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Notes from Yellowstone

By Amy Renfranz (dearnaturalist@gmail.com)



Article Published: Jun. 6, 2013 | Modified: Jun. 6, 2013
Notes from Yellowstone

Bison cows travel together with their calves, which are affectionately called ‘red dogs’ by the locals.

Photo by Amy Renfranz



For the past few weeks, I have been in Yellowstone National Park.

The beauty of this still unfamiliar place amazes me, but I must admit that I am getting a little homesick.

Dear readers, I need your help.

Please email me any and all pictures of the wildflowers in your backyard. Send thoughts of salamanders. There is only one species here, and I have yet to find it.

Share with me your adventures in deciduous forests and on the trails of the Blue Ridge Parkway. Most of all, I would love to read your notes on the monarch butterflies as they begin to grace your milkweed with their plump offspring.

I will be back in Appalachia as soon as I can, but until then, keep in touch. And in each email, please do not forget to throw in the occasional “y’all.” I miss those, too.

Homesickness aside, I am getting to learn some great things. For one, I was surprised to hear that bison once roamed parts of Western North Carolina. This was during a time far before European settlement, when bison, the great Thunder Beasts, numbered an estimated 20 to 30 million in North America.

Due to overhunting and habitat loss, bison numbers were down to 1,000 by 1889. Yellowstone, our first national park, was one of the few sanctuaries for them. Today, the park preserves a large portion of the remaining bison in the United States.

While driving through the park today, I noticed a few cows and calves running alongside the road. My friend told me that a group of bison is actually called an “obstinacy” of bison. It did not take long to understand why.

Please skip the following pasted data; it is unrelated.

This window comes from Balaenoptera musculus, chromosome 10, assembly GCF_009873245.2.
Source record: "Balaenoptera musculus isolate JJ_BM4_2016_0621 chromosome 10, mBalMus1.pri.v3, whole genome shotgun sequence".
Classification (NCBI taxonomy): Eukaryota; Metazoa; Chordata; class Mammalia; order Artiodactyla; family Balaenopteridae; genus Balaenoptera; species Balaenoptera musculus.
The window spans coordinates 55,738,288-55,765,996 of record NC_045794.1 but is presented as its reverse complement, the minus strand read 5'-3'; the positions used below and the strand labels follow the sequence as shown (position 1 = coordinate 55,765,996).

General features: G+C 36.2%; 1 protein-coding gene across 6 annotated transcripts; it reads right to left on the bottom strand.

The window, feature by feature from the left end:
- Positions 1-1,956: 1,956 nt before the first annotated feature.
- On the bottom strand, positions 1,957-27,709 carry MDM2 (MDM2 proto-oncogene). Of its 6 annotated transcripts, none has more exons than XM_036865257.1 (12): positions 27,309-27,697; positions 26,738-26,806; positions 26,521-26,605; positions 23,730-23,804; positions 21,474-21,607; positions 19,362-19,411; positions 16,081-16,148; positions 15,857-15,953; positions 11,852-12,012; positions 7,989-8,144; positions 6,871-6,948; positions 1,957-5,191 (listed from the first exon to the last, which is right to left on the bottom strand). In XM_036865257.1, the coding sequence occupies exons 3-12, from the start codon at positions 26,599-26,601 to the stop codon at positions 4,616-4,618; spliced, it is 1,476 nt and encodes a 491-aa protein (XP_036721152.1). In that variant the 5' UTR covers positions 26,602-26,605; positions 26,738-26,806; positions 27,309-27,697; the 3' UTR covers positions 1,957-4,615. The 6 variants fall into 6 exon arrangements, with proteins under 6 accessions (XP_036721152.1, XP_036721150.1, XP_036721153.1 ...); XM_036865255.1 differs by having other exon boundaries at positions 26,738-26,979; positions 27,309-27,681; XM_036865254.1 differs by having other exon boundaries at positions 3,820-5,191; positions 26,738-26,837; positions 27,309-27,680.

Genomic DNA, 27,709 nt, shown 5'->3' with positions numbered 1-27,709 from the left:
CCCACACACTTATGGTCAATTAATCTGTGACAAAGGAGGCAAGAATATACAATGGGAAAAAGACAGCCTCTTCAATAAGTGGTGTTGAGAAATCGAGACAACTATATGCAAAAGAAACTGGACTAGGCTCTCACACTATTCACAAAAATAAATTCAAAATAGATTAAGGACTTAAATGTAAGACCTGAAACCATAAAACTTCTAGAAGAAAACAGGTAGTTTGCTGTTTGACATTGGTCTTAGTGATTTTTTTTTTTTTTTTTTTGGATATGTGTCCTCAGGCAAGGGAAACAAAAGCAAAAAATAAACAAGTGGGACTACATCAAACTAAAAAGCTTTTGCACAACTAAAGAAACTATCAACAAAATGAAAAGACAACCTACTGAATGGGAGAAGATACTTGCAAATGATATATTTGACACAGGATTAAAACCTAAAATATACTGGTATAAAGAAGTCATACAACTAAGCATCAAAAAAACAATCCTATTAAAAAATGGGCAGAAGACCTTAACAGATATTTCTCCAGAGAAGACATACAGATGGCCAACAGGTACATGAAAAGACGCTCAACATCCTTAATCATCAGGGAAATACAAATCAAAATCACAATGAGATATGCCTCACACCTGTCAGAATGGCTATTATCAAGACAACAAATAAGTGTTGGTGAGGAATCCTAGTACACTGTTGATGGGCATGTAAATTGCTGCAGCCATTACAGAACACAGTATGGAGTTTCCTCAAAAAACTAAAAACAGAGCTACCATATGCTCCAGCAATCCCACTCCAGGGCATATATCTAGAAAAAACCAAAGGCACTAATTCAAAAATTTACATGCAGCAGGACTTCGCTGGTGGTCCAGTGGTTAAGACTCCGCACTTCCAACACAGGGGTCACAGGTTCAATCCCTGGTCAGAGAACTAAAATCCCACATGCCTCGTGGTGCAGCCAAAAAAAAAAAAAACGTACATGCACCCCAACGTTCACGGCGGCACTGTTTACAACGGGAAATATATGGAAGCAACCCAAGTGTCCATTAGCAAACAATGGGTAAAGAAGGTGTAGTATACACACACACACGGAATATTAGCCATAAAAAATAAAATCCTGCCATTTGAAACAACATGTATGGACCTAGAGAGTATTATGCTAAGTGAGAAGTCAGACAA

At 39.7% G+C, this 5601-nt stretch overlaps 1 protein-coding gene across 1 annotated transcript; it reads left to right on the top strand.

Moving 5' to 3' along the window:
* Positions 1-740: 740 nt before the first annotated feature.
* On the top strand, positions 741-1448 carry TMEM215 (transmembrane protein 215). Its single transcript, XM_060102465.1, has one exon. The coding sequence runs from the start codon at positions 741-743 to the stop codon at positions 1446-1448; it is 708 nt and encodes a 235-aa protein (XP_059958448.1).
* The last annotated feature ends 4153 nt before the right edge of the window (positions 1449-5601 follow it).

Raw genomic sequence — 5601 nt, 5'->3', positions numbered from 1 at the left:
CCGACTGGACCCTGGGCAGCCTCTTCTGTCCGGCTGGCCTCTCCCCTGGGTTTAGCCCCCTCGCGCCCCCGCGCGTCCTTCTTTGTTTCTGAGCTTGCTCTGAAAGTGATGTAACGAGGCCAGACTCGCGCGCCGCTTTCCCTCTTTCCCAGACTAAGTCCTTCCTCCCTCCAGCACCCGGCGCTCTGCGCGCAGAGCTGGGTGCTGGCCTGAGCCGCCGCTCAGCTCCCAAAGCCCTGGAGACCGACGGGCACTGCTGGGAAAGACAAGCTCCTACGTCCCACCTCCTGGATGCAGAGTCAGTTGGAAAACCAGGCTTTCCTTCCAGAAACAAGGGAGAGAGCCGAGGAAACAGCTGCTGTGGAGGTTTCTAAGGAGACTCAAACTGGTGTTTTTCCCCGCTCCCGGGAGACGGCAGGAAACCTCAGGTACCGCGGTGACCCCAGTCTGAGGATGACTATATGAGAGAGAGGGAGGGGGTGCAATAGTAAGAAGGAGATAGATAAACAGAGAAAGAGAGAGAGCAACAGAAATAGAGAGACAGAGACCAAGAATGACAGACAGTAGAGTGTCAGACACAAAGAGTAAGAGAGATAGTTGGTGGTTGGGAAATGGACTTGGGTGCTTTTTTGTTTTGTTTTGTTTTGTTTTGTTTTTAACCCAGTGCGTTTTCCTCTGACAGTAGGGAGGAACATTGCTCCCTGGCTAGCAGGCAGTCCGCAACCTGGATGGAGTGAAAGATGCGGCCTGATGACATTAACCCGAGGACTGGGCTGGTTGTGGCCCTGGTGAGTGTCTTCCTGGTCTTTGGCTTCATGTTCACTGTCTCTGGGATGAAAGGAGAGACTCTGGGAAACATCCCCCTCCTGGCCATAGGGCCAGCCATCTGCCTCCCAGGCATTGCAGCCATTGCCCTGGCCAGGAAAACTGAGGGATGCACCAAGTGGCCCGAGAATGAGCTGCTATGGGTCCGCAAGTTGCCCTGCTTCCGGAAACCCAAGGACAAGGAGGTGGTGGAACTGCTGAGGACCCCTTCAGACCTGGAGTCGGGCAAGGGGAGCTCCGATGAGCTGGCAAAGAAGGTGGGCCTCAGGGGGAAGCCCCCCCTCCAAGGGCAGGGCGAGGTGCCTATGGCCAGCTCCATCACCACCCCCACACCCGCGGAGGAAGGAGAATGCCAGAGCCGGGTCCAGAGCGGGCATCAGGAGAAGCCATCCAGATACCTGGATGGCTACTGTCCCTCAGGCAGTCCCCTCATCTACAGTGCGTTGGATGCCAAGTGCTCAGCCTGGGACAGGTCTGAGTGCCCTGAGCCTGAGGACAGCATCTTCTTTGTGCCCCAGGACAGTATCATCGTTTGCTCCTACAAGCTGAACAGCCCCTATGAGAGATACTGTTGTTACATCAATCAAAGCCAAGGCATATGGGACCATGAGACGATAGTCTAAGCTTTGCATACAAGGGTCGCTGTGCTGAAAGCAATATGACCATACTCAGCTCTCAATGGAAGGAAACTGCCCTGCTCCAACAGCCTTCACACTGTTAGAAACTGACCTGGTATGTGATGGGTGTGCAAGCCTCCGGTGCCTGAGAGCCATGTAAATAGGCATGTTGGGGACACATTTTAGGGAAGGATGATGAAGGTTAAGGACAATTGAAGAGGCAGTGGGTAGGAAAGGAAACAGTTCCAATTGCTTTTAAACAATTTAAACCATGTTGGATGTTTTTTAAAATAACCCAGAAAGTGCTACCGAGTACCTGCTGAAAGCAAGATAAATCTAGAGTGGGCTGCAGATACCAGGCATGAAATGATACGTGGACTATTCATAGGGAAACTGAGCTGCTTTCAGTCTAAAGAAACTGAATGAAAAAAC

As my car approached, one of the 1,000-pound cows decided that she would like to run in the road. She stopped and eyed my car with looming tenacity. The other cows decided to follow along.

For nearly 30 minutes, I was forced to follow the obstinacy on their slow journey to the park’s green meadows. Thousands of flowers are in bloom there now.

In fact, I will make you a deal, dear reader. If you would be so kind as to email me a picture of the sweet lady slippers blooming along the Cone Trails, I promise to return the favor by sending you a photo of the bitterroot and pasque flowers of this incredible, Western place.

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If you have a question concerning flora and fauna, please email (dearnaturalist@gmail.com) All of your questions will be answered. One or two will be featured next week.

Amy Renfranz is a certified naturalist through the Yellowstone Association Institute and a certified environmental educator in the state of North Carolina.

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